cheating? What had their forefathers—all decent folk, so far as he

knew—done to them, or what had he done to them? Who had poisoned their

blood with the fifth-rate social ideal, the fixed idea of making smart

acquaintances and getting into the monde chic, especially when it was

foredoomed to failure and exposure? They showed so what they were after;

that was what made the people they wanted not want _them_. And never a

wince for dignity, never a throb of shame at looking each other in the

face, never any independence or resentment or disgust. If his father or

his brother would only knock some one down once or twice a year! Clever

as they were they never guessed the impression they made. They were

good-natured, yes—as good-natured as Jews at the doors of clothing-shops!

But was that the model one wanted one’s family to follow? Morgan had dim

memories of an old grandfather, the maternal, in New York, whom he had

been taken across the ocean at the age of five to see: a gentleman with a

high neck-cloth and a good deal of pronunciation, who wore a dress-coat

in the morning, which made one wonder what he wore in the evening, and

had, or was supposed to have “property” and something to do with the

Bible Society. It couldn’t have been but that he was a good type.

Pemberton himself remembered Mrs. Clancy, a widowed sister of Mr.

Moreen’s, who was as irritating as a moral tale and had paid a

fortnight’s visit to the family at Nice shortly after he came to live

with them. She was “pure and refined,” as Amy said over the banjo, and

had the air of not knowing what they meant when they talked, and of

keeping something rather important back. Pemberton judged that what she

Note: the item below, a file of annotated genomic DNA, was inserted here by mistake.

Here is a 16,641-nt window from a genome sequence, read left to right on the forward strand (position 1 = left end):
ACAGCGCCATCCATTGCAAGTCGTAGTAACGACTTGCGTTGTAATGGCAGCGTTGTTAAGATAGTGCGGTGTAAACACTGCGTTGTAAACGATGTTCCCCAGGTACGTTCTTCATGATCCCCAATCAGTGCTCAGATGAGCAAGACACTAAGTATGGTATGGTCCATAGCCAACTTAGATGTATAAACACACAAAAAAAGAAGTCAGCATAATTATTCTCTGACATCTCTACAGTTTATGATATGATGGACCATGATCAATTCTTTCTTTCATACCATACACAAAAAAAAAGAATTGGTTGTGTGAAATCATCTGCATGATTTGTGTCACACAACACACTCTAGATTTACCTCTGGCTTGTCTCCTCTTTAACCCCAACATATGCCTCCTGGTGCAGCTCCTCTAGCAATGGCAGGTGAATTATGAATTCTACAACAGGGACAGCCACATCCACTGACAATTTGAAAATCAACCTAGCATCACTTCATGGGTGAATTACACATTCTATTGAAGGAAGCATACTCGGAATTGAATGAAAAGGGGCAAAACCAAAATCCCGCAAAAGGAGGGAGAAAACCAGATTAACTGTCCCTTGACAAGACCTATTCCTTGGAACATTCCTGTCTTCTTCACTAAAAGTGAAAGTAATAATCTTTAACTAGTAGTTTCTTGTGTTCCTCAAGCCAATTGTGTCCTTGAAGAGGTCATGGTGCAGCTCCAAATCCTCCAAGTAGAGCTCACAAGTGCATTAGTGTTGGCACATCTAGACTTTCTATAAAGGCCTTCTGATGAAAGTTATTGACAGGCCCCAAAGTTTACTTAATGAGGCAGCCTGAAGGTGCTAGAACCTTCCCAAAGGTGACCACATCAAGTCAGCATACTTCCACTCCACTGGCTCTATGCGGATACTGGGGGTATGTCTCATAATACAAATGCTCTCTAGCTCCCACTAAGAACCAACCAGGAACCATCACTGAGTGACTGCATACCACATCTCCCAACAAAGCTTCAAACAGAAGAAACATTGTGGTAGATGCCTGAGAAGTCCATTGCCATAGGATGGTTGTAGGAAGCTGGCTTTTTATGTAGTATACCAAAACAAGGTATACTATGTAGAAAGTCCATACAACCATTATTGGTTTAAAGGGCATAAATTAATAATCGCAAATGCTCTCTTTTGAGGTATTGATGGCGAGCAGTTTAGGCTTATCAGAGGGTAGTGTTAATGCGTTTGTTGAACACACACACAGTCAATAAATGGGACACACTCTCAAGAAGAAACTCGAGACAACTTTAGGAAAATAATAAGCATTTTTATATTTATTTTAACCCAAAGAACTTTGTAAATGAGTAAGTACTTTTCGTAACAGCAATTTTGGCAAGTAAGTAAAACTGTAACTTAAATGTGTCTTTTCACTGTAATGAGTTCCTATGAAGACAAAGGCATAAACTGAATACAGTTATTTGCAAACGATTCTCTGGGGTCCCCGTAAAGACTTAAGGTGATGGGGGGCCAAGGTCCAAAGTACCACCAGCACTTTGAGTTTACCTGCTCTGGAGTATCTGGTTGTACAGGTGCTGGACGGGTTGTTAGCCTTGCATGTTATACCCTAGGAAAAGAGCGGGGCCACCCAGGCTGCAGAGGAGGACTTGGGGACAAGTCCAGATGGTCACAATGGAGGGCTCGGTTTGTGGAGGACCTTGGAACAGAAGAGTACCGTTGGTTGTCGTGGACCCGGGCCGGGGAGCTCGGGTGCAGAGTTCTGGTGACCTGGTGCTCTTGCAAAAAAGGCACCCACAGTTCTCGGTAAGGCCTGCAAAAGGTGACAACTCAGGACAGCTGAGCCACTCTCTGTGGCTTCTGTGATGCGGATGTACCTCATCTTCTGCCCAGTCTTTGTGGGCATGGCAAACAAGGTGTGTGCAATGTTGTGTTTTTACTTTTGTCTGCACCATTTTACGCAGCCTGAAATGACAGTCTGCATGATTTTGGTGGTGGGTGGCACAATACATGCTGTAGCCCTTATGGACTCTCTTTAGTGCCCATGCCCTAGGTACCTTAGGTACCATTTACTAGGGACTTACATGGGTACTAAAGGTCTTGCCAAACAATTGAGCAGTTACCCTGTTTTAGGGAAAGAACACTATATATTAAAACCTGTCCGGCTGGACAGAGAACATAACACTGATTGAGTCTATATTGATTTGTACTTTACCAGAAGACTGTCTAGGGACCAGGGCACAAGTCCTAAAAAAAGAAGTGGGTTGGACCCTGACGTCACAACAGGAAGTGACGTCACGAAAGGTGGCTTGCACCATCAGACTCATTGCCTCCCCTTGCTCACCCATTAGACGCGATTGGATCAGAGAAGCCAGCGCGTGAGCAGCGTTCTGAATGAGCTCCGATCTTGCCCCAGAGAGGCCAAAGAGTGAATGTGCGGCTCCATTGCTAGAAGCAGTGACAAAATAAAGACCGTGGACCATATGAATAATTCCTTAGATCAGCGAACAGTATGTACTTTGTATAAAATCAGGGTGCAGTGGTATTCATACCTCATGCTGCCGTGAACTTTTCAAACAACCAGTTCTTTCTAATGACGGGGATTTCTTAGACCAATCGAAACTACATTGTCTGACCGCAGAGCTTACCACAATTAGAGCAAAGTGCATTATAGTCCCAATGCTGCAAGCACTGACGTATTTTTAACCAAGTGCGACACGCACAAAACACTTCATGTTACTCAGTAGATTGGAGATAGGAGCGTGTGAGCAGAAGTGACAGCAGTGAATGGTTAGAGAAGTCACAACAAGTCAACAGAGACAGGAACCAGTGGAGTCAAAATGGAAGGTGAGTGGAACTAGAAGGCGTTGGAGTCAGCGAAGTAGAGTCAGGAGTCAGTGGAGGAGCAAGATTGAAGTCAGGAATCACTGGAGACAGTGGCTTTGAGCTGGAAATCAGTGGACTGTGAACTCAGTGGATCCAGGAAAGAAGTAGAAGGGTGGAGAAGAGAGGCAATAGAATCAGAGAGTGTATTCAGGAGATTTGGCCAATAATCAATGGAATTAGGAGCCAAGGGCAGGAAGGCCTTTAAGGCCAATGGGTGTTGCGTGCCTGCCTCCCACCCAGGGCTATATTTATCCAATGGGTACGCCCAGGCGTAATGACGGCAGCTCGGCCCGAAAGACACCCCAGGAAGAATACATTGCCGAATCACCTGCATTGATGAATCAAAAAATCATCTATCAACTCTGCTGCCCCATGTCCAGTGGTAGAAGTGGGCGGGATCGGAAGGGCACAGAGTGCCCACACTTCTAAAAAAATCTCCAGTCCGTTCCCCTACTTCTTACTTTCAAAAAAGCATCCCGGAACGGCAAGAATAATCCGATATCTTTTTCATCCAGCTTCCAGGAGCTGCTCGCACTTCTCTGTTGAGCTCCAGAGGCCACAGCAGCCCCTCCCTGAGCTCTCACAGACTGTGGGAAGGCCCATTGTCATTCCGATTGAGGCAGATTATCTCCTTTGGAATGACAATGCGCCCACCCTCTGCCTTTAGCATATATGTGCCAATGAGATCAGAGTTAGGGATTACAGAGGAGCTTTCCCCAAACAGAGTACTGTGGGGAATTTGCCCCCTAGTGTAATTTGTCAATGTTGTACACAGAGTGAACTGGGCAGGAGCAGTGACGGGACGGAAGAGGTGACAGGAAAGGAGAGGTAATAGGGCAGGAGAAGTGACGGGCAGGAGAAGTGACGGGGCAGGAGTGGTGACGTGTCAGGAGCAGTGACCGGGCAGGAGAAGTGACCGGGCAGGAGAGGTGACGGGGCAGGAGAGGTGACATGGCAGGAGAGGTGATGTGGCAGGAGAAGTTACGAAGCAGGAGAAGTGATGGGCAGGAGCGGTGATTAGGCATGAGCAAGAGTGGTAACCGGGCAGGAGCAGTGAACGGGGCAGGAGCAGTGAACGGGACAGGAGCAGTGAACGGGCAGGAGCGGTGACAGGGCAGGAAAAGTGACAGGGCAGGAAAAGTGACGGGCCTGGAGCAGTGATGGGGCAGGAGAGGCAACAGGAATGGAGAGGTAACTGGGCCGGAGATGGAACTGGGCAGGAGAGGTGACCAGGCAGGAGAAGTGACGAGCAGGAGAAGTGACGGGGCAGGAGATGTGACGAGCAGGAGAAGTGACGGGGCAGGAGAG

kept back was an approval of many of their ways; therefore it was to be

supposed that she too was of a good type, and that Mr. and Mrs. Moreen

and Ulick and Paula and Amy might easily have been of a better one if

they would.

But that they wouldn’t was more and more perceptible from day to day.

They continued to “chivey,” as Morgan called it, and in due time became

aware of a variety of reasons for proceeding to Venice. They mentioned a

great many of them—they were always strikingly frank and had the

brightest friendly chatter, at the late foreign breakfast in especial,

before the ladies had made up their faces, when they leaned their arms on

the table, had something to follow the demitasse, and, in the heat of

familiar discussion as to what they “really ought” to do, fell inevitably

into the languages in which they could tutoyer. Even Pemberton liked

them then; he could endure even Ulick when he heard him give his little

flat voice for the “sweet sea-city.” That was what made him have a

sneaking kindness for them—that they were so out of the workaday world

and kept him so out of it. The summer had waned when, with cries of

ecstasy, they all passed out on the balcony that overhung the Grand

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